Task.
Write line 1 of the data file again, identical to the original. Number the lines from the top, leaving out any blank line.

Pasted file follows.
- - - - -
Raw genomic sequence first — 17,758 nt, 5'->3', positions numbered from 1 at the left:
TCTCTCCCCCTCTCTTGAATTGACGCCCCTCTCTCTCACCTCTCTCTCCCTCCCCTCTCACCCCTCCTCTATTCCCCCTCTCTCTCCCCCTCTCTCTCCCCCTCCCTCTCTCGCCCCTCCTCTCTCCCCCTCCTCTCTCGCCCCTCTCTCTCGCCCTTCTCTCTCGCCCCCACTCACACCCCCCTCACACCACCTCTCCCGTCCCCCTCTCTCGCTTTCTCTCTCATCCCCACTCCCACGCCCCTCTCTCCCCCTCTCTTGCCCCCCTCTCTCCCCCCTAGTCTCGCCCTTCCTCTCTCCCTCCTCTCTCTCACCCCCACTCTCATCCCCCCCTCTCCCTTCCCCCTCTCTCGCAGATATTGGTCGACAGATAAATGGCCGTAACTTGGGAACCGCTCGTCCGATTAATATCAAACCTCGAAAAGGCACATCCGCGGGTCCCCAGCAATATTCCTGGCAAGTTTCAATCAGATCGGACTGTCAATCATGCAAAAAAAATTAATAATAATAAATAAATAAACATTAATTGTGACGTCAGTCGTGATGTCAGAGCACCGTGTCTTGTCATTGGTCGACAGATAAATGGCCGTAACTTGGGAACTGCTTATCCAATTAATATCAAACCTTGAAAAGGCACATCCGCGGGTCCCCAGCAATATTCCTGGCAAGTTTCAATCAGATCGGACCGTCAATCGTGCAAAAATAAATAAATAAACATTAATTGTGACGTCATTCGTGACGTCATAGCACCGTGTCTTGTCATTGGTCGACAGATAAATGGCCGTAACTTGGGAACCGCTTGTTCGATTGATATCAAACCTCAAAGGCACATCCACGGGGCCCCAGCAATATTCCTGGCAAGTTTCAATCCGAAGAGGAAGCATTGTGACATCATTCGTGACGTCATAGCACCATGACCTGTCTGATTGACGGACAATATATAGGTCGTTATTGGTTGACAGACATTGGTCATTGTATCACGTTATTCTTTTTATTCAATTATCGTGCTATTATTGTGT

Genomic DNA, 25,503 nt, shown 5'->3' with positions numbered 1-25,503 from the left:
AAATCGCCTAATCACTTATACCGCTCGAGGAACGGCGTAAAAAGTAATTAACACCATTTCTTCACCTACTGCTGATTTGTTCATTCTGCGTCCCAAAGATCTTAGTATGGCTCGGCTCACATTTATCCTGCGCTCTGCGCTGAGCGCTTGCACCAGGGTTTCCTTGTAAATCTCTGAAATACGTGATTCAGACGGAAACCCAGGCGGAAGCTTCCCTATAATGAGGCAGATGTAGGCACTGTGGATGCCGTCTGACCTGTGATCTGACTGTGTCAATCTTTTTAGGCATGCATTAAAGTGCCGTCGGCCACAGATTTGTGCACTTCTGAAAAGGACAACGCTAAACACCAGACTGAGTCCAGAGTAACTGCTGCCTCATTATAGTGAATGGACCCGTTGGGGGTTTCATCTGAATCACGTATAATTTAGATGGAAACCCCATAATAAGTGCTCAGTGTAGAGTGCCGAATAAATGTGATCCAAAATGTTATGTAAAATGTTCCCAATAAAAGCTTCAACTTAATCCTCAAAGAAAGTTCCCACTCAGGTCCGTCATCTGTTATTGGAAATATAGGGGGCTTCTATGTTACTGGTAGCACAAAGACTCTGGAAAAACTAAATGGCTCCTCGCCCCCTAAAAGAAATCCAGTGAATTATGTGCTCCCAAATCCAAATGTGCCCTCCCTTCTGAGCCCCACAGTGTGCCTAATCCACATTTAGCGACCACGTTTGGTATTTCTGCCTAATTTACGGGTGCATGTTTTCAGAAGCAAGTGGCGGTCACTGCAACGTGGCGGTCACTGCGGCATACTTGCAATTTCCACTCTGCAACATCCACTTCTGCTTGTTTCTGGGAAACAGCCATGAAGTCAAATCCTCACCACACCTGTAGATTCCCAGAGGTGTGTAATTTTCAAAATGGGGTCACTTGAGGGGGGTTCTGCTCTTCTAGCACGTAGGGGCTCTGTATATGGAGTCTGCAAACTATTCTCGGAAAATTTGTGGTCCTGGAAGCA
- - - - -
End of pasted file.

Raw genomic sequence first — 17,758 nt, 5'->3', positions numbered from 1 at the left: